In an SNMP configuration, a system known as a manager acts as the central communication point for all the SNMP-enabled devices on the network. On each device that is to be managed and monitored via SNMP, software called an SNMP agent is set up and configured with the IP address of the manager. Depending on the configuration, the SNMP manager is then capable of communicating with and retrieving information from the devices running the SNMP agent software. In addition, the agent is able to communicate the occurrence of certain events to the SNMP manager as they happen. These messages are known as traps.
An important part of SNMP is an SNMP management system, which is a computer running a special piece of software called a Network Management System (NMS). These software applications can be free, or they can cost thousands of dollars. The difference between the free applications and those that cost a great deal of money normally boils down to functionality and support. All NMS systems, regardless of cost, offer the same basic functionality. Today, most NMS applications use graphical maps of the network to locate a device and then query it. The queries are built in to the application and are triggered by a point and click. You can actually issue SNMP requests from a command-line utility, but with so many tools available, it is simply not necessary.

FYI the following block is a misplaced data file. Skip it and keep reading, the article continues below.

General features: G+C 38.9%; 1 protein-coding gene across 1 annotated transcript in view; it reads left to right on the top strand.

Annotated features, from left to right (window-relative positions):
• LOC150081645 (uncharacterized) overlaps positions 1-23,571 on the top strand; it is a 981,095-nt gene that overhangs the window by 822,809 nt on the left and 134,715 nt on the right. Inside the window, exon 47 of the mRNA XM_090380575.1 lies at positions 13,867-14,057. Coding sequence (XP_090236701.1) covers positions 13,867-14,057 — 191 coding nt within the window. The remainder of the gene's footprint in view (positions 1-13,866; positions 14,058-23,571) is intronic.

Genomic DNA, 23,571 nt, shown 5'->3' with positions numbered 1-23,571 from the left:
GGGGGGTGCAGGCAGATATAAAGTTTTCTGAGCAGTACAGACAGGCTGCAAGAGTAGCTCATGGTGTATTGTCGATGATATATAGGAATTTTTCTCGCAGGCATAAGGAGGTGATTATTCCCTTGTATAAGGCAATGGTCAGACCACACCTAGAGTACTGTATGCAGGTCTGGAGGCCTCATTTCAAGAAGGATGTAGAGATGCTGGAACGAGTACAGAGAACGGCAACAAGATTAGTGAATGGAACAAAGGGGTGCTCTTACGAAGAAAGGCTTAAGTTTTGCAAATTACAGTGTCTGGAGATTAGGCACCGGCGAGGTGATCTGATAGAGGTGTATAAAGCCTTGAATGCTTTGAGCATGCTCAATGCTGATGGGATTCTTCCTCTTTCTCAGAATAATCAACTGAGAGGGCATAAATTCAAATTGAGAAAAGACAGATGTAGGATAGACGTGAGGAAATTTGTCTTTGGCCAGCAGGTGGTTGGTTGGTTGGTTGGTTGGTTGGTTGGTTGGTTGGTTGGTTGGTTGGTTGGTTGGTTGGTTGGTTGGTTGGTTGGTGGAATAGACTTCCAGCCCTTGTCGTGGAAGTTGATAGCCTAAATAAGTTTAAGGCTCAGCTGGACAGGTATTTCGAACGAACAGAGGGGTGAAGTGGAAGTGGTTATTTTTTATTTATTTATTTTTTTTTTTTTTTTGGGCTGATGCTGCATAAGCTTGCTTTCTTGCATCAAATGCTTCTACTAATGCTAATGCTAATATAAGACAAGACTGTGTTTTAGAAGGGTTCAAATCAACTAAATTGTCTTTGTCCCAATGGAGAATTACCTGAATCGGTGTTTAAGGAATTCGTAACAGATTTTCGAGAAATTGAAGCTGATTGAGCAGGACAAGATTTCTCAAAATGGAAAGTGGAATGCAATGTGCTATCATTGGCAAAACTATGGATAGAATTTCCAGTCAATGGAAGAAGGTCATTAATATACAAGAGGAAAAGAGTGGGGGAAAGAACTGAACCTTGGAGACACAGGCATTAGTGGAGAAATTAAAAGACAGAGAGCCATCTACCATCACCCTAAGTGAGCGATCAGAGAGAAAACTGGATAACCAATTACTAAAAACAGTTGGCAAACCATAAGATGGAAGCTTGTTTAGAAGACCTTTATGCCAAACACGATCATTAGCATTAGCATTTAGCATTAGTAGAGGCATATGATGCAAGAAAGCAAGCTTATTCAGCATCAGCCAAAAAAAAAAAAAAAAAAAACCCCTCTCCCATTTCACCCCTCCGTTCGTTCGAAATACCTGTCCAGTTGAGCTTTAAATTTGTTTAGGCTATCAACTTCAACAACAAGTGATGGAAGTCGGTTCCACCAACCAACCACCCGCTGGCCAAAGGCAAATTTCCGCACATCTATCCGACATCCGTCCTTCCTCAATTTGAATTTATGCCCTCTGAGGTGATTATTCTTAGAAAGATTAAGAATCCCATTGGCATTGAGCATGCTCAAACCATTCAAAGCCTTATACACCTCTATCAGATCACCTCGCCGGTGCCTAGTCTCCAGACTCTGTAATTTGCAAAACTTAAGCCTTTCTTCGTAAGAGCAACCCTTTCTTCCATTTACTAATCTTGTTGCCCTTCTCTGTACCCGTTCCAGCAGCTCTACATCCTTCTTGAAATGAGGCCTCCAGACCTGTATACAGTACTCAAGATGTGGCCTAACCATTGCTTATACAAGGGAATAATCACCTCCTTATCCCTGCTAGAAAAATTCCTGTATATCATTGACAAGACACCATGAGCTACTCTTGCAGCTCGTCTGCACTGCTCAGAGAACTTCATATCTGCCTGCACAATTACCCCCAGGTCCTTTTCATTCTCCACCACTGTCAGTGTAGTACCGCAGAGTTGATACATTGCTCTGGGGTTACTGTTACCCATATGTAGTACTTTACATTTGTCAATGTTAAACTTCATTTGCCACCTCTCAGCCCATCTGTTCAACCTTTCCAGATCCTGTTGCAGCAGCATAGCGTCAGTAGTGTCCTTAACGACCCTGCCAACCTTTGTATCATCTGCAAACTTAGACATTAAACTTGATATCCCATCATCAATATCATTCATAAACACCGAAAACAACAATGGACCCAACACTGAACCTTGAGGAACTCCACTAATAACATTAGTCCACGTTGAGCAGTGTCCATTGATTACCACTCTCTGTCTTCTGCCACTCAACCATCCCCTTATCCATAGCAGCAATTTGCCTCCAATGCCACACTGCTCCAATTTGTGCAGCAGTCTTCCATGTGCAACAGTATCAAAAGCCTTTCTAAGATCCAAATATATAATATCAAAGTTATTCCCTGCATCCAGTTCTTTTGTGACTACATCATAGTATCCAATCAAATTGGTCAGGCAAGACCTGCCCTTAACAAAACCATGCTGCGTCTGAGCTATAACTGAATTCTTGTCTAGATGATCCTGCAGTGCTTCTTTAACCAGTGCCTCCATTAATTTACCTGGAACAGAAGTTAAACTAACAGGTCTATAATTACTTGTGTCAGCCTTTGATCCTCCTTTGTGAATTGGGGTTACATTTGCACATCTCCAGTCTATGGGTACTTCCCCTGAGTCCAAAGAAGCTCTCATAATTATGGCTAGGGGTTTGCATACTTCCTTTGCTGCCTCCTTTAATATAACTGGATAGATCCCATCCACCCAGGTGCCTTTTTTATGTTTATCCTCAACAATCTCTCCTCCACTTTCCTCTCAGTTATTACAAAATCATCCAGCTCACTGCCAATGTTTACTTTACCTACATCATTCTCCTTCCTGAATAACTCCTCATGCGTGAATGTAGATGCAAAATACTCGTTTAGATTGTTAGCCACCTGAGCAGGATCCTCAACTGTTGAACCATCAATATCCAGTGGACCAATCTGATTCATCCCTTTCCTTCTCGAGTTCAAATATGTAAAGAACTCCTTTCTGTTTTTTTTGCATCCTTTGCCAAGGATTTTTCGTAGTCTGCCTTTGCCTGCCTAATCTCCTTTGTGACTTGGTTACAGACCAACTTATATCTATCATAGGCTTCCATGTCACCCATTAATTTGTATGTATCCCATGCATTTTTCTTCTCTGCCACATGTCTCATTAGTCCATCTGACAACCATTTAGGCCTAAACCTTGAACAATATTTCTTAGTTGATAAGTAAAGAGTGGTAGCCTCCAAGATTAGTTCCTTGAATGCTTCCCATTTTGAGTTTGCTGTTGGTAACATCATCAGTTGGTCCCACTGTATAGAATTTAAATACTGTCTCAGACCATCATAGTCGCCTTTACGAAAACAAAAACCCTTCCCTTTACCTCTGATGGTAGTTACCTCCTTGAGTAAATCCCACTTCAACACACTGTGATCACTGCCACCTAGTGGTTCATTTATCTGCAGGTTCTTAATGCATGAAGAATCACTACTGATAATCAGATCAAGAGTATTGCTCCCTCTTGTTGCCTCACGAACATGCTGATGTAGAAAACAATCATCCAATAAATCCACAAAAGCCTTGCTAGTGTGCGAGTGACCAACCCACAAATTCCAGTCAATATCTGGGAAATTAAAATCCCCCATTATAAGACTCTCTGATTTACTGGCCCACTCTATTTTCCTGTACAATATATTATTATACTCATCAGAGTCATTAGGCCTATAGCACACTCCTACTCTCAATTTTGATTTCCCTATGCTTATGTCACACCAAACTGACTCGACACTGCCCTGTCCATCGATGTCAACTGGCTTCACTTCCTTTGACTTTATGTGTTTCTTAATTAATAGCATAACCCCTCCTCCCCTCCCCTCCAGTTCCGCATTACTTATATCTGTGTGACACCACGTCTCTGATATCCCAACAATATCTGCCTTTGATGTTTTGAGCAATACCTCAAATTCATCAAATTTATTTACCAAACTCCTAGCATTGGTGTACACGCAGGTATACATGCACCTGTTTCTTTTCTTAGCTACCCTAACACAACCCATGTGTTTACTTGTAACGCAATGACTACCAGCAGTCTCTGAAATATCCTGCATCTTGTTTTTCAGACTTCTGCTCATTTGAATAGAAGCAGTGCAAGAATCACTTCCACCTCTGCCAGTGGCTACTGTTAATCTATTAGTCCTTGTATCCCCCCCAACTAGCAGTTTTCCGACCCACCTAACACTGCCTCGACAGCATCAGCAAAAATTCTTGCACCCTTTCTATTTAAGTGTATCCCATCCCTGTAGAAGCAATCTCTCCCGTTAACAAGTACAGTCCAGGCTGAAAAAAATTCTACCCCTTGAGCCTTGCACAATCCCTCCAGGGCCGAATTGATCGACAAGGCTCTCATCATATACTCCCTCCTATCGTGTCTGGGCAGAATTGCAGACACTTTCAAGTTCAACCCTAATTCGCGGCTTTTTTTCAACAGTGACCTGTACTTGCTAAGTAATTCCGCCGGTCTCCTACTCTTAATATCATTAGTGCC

An SNMP agent can be any device capable of running a small software component that facilitates communication with an SNMP manager. SNMP agent functionality is supported by almost any device designed to be connected to a network.